My surname is Mallicoat, pronounced like the first two syllables of malady followed by the ordinary word coat.
The Dictionary of American Family Names  has these two relevant entries:
Malicoat (250) English: unexplained. Compare MALLICOAT.
Mallicoat (240) English: unexplained. Compare MALICOAT.
It is an uncommon name. The numbers given (250 and 240) are the frequency of the surname in the "sample of 88.7 million listings in the [Dictionary of American Family Names] database." For comparison, the frequency of Newman is 39,339.
Oldtimers in my family have done some genealogical work, concluding (per my father) that Mallicoat is a "habitational name from a place so named in Devon county, England." The supposed place is the village of Mullacott, near Ilfracombe. The village appears in the Domesday Book of 1086 as Molecote.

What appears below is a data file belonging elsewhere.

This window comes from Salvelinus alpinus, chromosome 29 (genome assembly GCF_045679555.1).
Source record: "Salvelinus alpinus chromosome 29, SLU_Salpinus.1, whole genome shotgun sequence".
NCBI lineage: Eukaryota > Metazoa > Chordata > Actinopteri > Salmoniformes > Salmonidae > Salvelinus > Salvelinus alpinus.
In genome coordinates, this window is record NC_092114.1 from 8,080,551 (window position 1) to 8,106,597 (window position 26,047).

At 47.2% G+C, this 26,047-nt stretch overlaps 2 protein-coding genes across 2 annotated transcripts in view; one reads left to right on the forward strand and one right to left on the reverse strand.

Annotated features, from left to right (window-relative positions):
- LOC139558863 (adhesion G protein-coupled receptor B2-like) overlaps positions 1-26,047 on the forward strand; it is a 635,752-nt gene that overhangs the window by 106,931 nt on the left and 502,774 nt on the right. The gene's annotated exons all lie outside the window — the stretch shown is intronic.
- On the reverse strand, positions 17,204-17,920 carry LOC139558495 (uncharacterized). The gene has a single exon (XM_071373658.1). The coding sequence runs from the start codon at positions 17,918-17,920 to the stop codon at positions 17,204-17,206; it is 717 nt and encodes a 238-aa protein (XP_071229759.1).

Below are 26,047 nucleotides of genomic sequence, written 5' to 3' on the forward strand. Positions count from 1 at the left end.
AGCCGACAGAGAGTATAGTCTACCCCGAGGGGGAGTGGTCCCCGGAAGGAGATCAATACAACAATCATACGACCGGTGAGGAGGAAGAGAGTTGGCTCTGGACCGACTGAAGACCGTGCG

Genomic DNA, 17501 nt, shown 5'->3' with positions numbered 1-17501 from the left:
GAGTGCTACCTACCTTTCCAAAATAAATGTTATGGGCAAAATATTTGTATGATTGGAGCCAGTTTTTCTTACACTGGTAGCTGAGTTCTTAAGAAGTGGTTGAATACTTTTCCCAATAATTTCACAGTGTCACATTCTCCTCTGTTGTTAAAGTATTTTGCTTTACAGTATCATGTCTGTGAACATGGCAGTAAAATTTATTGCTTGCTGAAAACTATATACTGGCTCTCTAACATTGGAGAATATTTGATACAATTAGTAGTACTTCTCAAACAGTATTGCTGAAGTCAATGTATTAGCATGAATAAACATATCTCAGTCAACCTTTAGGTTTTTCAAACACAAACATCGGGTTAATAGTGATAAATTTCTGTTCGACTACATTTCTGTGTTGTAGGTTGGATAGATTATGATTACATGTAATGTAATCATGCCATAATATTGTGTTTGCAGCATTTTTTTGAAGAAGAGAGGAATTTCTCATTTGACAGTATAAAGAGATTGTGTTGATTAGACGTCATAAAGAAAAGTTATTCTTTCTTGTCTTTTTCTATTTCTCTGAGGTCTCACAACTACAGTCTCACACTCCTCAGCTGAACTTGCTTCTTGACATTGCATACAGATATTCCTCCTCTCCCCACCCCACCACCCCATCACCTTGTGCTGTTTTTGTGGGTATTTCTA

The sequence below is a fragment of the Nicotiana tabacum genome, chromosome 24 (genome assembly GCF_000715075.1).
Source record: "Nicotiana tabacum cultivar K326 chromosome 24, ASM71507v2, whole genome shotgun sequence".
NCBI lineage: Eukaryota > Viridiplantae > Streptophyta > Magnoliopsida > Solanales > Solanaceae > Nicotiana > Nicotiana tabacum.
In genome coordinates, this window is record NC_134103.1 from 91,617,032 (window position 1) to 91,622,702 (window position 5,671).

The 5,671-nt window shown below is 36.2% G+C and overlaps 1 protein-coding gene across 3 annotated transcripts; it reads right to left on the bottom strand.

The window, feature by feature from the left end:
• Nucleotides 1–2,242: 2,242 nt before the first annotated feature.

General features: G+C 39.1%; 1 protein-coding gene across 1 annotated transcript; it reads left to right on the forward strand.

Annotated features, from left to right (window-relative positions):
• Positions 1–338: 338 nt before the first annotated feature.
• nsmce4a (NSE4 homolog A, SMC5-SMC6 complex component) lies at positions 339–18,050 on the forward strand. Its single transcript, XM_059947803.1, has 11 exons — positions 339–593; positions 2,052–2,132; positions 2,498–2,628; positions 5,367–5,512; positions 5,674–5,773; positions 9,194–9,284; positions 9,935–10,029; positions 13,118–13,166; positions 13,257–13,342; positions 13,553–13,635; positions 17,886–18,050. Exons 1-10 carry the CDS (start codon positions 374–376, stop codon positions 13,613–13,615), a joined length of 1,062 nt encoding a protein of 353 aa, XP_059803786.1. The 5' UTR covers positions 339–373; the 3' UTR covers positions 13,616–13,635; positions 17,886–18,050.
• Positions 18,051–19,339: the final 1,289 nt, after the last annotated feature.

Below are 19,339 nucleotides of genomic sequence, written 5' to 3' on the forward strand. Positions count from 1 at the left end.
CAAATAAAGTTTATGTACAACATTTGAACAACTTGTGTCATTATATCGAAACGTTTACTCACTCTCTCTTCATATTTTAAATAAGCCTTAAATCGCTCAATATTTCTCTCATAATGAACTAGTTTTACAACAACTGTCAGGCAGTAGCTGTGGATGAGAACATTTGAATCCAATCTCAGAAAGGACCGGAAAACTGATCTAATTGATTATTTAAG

All of the American Mallicoats are apprently descended from one John Mallicote, who was born ca. 1616–1660 in England and died ca. 1657–1740 in the Colony of Virginia.
A Jamaican cable man, when installing a modem at my apartment long ago, told me that there are Mallicoats in Jamaica, too.
Some notable Mallicoats
- Helen Mallicoat (1913–2004): author of Listen for the Lord (Hallmark Cards, 1977) and the poem I AM
- Rob Mallicoat (1964–): left-handed former pitcher of the Houston Astros
- Tom Mallicoat (1965–): lead singer of the heavy metal band Lethal
|||Ed. by Patrick Hanks. Oxford University Press, 2003.|